Pisa (7 June 2013)
Since I was in Florence, I thought that I simply had to see that leaning tower in nearby Pisa. I also somehow managed to convince E to take the day trip with me, even though she had already been to Pisa, by helping her realise that she had missed out on a lot in her last trip there. For example, she did not remember seeing the Church of Santa Maria della Spina. I showed her a picture of the church and she thought that it was very cute.
We passed by the little church on the way to the leaning tower from the train station and I really wonder how she could have missed it when she was in Pisa previously. Did she parachute onto the leaning tower from a helicopter by any chance?
The leaning tower is in the Square of Miracles (Piazza die Miracoli), more formally the Piazza del Duomo. The square is this large grass field specially reserved for the city’s cathedral complex. The leaning tower is the campanile of the cathedral. There is also a baptistery and a former cemetery forming the rest of the complex.
It costs €18 to visit the tower although the ticket also entitles one to visit the cathedral. This is obviously a tremdendously marked up price for tourists but tourists are all suckers anyway. I am probably one of the biggest suckers of all. I bought a ticket to visit all the buildings in the cathedral complex plus the Museum of the Sinopie. E refused to climb the tower again and in any case she was afraid of heights.
The tower is leaning at an angle of about 5.5°. It is a miracle that it is still standing, albeit at an angle, despite the daily onslaught of suckers like me pounding up the stairs to the very top. But I have to say that the tower is quite a curious sight.
What is curiouser than the tower however is the tourist tradition of taking a picture of oneself looking like he is holding up the tower. I may be enough of a sucker to pay good money to climb up the tower, but not one big enough to follow this particular tourist tradition. In fact, I much prefer to take photographs of people doing traditional tourist things, especially from behind them.
Visits to the tower are closely regulated because of the number of visitors every day. When you buy a ticket you book it for a specific time and then you visit the tower at that time. I was glad to be able to get a time slot to go up.
It felt strange initially when I first entered the tower. But I quickly adapted and it felt like I was in any ordinary building. And then I saw that it was the world that was in fact leaning.
The climb up was easier than I thought. Being at the top however was for some reason quite scary especially at the edge since it again became clear that I was on a leaning tower. I always felt like I was going to slide off to my death below at any time. I therefore kept to the centre as much as possible and even when I went to the edge to snap some pictures, I moved very very carefully and slowly.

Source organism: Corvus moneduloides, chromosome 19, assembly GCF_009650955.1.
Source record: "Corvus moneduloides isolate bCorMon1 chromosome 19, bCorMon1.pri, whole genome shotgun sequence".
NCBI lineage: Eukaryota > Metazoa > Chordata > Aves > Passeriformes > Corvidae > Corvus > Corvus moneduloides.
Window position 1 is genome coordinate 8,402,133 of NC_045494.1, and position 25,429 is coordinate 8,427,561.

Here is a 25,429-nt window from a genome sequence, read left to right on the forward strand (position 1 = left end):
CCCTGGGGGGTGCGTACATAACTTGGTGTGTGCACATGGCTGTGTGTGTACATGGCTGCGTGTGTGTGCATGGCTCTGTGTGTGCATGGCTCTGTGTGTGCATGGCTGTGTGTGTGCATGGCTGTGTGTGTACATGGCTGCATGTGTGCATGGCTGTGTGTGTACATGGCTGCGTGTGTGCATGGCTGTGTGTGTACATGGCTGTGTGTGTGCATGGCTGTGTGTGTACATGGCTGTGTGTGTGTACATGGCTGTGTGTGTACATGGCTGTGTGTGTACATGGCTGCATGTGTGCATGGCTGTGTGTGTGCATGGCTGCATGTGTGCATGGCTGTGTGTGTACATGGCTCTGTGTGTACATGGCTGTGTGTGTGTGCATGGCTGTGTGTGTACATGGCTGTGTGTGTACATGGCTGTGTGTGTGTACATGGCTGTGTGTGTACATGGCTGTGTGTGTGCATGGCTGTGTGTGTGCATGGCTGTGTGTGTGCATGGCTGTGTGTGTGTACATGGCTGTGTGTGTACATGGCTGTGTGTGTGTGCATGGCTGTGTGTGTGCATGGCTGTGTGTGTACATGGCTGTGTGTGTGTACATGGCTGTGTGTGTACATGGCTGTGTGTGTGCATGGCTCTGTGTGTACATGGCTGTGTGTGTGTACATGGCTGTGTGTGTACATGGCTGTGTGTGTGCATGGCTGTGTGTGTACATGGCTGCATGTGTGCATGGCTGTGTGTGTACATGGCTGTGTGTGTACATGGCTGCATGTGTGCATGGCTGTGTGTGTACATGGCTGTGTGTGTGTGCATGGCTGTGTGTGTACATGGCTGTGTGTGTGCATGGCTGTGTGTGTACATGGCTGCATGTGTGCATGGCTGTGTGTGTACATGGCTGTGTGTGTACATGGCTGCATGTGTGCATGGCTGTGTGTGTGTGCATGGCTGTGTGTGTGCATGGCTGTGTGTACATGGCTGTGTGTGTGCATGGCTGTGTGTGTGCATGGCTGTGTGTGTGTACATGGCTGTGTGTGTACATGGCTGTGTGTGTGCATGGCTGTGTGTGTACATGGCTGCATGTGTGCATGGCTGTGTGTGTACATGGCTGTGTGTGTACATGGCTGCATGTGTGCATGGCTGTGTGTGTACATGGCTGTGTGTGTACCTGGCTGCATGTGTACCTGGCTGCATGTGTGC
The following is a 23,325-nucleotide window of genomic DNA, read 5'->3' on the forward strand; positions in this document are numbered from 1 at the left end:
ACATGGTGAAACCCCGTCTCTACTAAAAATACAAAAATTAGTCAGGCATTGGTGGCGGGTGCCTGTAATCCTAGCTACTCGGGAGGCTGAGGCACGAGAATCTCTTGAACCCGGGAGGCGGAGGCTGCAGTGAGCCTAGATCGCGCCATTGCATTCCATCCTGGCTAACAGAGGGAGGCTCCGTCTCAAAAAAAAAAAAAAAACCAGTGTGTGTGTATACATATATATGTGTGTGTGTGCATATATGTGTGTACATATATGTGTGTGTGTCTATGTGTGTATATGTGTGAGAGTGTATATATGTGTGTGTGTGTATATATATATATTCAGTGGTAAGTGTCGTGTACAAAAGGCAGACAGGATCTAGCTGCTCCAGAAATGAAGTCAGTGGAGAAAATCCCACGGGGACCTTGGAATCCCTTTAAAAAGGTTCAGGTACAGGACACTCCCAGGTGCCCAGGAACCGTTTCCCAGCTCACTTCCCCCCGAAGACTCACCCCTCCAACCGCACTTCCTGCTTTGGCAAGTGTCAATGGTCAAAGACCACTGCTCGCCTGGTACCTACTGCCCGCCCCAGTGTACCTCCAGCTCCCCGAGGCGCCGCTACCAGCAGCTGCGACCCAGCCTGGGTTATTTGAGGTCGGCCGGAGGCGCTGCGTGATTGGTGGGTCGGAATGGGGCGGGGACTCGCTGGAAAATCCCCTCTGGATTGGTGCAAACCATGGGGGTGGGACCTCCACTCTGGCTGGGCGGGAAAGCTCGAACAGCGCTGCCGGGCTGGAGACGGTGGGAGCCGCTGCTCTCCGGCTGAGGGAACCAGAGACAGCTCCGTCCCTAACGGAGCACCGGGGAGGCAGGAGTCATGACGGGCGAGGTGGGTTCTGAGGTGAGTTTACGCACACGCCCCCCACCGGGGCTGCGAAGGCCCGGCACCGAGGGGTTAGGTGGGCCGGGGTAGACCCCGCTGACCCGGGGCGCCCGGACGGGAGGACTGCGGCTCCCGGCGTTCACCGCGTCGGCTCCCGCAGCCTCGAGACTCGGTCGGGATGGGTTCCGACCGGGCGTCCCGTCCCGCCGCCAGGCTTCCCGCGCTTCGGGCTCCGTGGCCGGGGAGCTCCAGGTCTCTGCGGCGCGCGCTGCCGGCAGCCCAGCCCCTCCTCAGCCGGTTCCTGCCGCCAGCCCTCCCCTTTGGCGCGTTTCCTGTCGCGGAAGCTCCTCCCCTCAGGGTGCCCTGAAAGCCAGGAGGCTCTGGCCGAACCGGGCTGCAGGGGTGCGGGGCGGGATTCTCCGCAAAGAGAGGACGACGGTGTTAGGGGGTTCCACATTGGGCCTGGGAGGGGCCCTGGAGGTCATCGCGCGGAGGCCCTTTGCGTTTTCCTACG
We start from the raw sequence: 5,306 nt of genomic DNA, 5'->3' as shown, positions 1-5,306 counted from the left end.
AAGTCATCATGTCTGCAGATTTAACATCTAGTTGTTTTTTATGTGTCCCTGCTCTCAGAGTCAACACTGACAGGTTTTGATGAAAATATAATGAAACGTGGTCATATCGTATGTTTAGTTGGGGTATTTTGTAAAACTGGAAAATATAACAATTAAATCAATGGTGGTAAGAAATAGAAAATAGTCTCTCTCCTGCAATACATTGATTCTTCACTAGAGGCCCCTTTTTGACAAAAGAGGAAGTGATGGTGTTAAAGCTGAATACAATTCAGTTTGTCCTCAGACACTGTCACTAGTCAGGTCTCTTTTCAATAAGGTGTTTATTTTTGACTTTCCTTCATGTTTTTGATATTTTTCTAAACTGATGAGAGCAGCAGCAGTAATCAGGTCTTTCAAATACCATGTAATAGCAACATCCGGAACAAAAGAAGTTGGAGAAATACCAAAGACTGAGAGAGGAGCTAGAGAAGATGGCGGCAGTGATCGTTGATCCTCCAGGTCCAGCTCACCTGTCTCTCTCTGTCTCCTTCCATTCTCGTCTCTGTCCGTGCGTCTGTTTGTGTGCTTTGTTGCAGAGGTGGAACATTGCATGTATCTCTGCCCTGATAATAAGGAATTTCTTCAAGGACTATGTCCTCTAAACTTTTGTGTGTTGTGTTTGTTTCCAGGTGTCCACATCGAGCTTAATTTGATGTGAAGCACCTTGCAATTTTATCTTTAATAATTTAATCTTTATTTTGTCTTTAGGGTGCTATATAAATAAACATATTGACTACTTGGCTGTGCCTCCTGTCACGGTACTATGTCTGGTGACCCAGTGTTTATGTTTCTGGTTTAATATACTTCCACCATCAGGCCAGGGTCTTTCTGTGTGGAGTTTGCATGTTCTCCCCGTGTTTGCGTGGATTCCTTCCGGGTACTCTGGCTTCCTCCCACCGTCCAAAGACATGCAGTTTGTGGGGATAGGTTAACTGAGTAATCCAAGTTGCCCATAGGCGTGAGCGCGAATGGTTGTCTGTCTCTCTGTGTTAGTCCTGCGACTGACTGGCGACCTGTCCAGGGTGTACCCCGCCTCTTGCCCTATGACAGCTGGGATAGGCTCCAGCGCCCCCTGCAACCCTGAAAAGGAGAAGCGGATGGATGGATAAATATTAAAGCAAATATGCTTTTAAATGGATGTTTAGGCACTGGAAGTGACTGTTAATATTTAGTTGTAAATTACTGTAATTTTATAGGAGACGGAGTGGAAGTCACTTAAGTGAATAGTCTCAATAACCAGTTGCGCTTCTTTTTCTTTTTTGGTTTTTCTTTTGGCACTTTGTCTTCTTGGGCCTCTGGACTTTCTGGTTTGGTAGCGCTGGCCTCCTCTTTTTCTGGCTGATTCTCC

There were a number of boxes on the top of the tower and an American tourist asked the attendant what they were for. The attendant did not know. Then the tourist started expounding his theory about what they might be. I am not sure that the attendant was interested but she was very polite.
I could not help but compare the interiors of the cathedrals in Pisa and Florence. When I first saw the inside of the Pisa Cathedral, I remember commenting to E that this was what a cathedral ought to look like. In the world of cathedrals, especially in the major cities of Europe, interior decorations were usually quite opulent. The Florence Cathedral however has an uncharacteristically austere interior in comparison, although I prefer its exterior.
While at the cathedral, I lit a candle for my little nephew who turned 6 that very day. Maybe one day in the future he will come here on his own and light a candle for me.
The baptistery could have been a concert hall. Every now and then an attendant would demonstrate the wonderful acoustics of the building by singing just 3 notes. It was truly wonderful. E somehow did not visit the baptistery during her last visit and so she was quite pleased to hear the acoustics demonstration.
The name “Campo Santo”, the former cemetery within the cathedral complex, literally means “holy field” in Italian. Legend has it that the building was built around soil brought from Calvary. However, apparently “campo santo” is Italian for “cemetery” anyway. The former cemetery is in the form of a cloister and I had initially assumed that it was the cloister of a monastery at the cathedral.
E also did not visit the Campo Santo during her last visit. I wonder if she had parachuted onto the leaning tower and then spent the bulk of her last visit trying to take the perfect picture of herself holding it up.
There are fading frescoes on the walls of the building and these are being restored at the time of visit. The original drawings of the frescoes are in the Museum of the Sinopie.
Like almost everyone else, E and I spent most of our time that day at the Square of Miracles. I do wonder what the rest of the old city is like. But it does not look like the Italian government is promoting the rest of the city at all. I suppose if one leaning tower is more than capable of capturing the imagination of the world why bother turning the city into another open air museum like Florence right? All of the Pisan eggs are put into the basket that is the square and they do know how to milk it for whatever it is worth. Even taking a piss is expensive here and entrance to a toilet, like the leaning tower, is by paid ticket only.
Nevertheless, the sight of the cathedral complex is certainly quite a unique one. I would say that my visit to Pisa could be considered fruitful.